A Mexican Themed Second Day in Belgrade

Warning: Today’s post features photos and discussion on the subject of torture that some readers may find upsetting.

One thing I didn’t expect coming to Europe was that I would have to essentially become a night owl again. It’s been really hard to get to bed early because my friends and colleagues get online late in my evening, so that’s the best time to get in touch. Moreover, things seem to just start later in Europe and there is more nightlife. So midnight has been a normal bedtime for me since I got across the pond, but I haven’t necessarily been able to get up late enough in the mornings to make up for that late bedtime. If the dogs weren’t whining for their walk by 7:30 or 8:00, there was a worker at the house or I was holidaying and needing to get going.

So one of the things I expected is that I was going to need to crash at my next stop. This was one of the reasons why I chose to rent an apartment for the week rather than, say, stay at a hostel in a private room, and also why I was adamant about being downtown. This way, I can rest up, take it slow, and not have to go far to soak in the ambiance. So that’s why my daily plans aren’t particularly ambitious. Moreover, Belgrade isn’t really a city of museums or lots of set things to do. It’s really the perfect place to just amble and see what you stumble across.

This morning, I set off for Belgrade Fortress to visit the military museum and see more of the fortification. Spoiler: I need to go back there a fourth time. There’s just so much!

I finally headed out around eleven and didn’t get farther than Republic Square before plunking myself down at a café and ordering an espresso macchiato. I used some Serbian for the first time, hvala, which is rather like saying “thanks.” Both it and please are two-word expressions, but my tour guide yesterday said that I can just say the first part. So I made sure to use “molim” and “hvala” a lot today, even when doing transactions in English. Baby steps! Hvala (Хвала) has the dreaded X sound that can be like the ch in “loch,” like a k, or like an h, depending on its place in the word, and followed by a consonant. Not an easy word. Serbian doesn’t seem to like vowels much. Trg (square) and vrt (garden) are words!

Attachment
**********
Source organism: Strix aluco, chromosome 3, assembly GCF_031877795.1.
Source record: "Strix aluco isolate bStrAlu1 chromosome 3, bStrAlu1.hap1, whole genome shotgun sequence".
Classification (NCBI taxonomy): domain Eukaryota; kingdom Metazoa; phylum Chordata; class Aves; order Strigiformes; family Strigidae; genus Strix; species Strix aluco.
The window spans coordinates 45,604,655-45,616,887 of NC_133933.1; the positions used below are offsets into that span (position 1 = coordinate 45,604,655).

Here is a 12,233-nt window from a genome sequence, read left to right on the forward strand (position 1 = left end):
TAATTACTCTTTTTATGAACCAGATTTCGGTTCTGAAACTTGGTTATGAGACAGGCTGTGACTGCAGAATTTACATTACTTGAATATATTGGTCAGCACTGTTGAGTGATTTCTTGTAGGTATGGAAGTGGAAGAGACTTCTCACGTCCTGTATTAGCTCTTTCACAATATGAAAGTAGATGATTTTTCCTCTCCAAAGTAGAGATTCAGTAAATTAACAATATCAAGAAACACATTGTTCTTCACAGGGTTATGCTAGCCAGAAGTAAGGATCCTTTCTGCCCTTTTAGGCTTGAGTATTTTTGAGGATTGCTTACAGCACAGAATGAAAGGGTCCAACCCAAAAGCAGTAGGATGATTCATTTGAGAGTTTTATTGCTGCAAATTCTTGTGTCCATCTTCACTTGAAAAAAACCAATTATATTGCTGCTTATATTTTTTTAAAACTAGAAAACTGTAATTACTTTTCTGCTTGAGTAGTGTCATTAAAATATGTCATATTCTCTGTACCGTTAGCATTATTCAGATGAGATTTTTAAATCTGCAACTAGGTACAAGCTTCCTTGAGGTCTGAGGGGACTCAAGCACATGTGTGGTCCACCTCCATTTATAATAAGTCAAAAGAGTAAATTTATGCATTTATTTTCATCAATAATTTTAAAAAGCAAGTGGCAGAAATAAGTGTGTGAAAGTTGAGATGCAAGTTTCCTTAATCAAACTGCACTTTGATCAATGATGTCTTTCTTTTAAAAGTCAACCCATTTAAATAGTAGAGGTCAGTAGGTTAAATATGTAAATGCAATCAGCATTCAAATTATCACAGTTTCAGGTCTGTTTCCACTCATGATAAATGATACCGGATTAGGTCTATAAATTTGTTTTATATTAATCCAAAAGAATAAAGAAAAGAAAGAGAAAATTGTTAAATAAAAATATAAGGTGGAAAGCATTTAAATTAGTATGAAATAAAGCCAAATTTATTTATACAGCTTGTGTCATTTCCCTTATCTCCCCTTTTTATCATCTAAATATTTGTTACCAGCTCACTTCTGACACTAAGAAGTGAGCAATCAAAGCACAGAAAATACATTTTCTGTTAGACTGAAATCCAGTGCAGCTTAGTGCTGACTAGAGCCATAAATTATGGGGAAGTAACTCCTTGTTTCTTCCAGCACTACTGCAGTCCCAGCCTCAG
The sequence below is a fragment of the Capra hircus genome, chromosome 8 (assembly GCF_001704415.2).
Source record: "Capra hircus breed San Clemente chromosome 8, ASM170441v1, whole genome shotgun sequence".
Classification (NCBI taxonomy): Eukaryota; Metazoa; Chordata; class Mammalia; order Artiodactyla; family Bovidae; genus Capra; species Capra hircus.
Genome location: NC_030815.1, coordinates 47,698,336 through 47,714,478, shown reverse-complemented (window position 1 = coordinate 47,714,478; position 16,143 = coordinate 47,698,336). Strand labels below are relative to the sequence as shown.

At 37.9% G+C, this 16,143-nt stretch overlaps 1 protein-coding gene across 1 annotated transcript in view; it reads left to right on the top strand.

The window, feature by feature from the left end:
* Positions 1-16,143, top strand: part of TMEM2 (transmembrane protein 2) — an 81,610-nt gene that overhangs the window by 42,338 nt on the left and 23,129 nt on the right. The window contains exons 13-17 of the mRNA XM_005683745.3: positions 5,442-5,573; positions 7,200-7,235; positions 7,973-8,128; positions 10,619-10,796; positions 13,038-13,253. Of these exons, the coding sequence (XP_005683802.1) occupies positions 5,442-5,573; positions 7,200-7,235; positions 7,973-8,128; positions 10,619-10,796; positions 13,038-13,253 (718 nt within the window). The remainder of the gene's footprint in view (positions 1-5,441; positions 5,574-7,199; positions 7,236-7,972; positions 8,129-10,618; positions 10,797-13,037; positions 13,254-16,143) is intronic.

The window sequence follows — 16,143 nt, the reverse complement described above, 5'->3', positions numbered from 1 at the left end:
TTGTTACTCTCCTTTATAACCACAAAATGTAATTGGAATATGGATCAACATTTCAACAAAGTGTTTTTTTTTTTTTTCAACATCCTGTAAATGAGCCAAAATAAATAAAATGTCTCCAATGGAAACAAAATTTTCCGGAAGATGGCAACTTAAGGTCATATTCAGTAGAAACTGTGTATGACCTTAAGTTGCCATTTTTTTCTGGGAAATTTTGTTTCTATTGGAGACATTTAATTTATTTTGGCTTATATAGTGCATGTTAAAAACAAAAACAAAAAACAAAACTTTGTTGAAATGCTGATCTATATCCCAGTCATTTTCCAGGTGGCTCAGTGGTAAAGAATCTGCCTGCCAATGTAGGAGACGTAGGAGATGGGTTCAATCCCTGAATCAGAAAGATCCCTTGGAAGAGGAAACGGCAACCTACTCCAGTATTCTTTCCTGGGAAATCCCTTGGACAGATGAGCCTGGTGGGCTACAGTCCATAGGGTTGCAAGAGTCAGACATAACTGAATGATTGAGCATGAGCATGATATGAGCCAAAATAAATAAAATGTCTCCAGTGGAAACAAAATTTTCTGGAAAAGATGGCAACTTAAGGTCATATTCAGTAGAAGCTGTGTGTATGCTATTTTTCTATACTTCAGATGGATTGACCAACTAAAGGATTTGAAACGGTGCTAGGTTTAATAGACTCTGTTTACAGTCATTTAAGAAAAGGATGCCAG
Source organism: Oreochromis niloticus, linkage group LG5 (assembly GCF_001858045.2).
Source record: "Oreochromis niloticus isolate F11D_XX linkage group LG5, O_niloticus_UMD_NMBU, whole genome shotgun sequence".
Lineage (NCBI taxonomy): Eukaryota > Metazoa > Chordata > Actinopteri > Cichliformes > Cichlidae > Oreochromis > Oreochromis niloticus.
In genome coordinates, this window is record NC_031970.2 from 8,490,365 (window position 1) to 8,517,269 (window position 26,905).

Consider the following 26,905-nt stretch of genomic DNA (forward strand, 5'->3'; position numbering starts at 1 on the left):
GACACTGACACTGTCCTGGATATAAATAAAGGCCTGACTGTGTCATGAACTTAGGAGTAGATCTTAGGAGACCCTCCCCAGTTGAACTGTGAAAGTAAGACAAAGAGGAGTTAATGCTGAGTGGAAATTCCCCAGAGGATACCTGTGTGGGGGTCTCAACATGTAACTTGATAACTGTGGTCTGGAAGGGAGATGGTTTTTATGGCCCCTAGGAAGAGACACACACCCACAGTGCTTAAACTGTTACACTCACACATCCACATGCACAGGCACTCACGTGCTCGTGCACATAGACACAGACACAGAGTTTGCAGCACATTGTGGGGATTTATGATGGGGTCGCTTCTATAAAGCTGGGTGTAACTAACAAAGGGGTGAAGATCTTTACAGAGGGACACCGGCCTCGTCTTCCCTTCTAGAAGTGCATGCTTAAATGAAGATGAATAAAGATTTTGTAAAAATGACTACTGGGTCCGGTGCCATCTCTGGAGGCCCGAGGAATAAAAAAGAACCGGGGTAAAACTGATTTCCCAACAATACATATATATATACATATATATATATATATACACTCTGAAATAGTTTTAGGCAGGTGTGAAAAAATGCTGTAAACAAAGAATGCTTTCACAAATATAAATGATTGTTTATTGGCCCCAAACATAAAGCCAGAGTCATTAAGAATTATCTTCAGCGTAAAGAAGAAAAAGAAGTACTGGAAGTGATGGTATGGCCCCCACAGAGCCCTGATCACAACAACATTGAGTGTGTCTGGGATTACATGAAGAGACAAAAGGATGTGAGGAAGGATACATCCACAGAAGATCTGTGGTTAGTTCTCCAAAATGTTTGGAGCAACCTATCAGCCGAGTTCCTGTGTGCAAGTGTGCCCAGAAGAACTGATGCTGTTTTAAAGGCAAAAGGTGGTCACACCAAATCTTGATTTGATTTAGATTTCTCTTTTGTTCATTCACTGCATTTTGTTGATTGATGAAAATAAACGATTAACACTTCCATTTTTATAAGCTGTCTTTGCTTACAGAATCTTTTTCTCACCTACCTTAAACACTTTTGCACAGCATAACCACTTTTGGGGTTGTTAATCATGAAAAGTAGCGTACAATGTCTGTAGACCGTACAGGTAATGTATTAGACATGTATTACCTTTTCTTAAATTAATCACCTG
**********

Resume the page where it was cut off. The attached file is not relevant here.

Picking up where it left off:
After my coffee, I took a street that parallels Knez Mihailova Street, but there wasn’t much on it, so I took a shortcut through this magnificent courtyard to get there. Can you imagine living in one of those apartments?!


I got to the fortress and ambled for a bit, finding this tennis court:


The clocktower is one of several bits in the fortress that you have to pay to see. I will do that later this week!


I went through the outer Stambol Gate, built in 1750-1760. On our tour yesterday, there was a young Australian guy who said that the fortress is really cool because they don’t have anything like that in Australia. Then, he turned to me and said, “You must feel the same way!” Um, no, we Canadians actually have several fortress-type things dating back to the 18th century! Citadel Hill in Halifax was fortified in 1749, the Fortress of Louisbourg (also in Nova Scotia) was constructed between 1720 and 1740, and the Citadelle in Quebec dates back to 1673!



I was not expecting to see dinosaurs today…


The fortress site is massive!


Yeah, this was definitely not on the list for today…


Holy smokes they look real and scary!



As a medievalist, this sounded interesting, but also rather disturbing. After some debating with myself, I decided to check it out.


It was on the way to the military museum.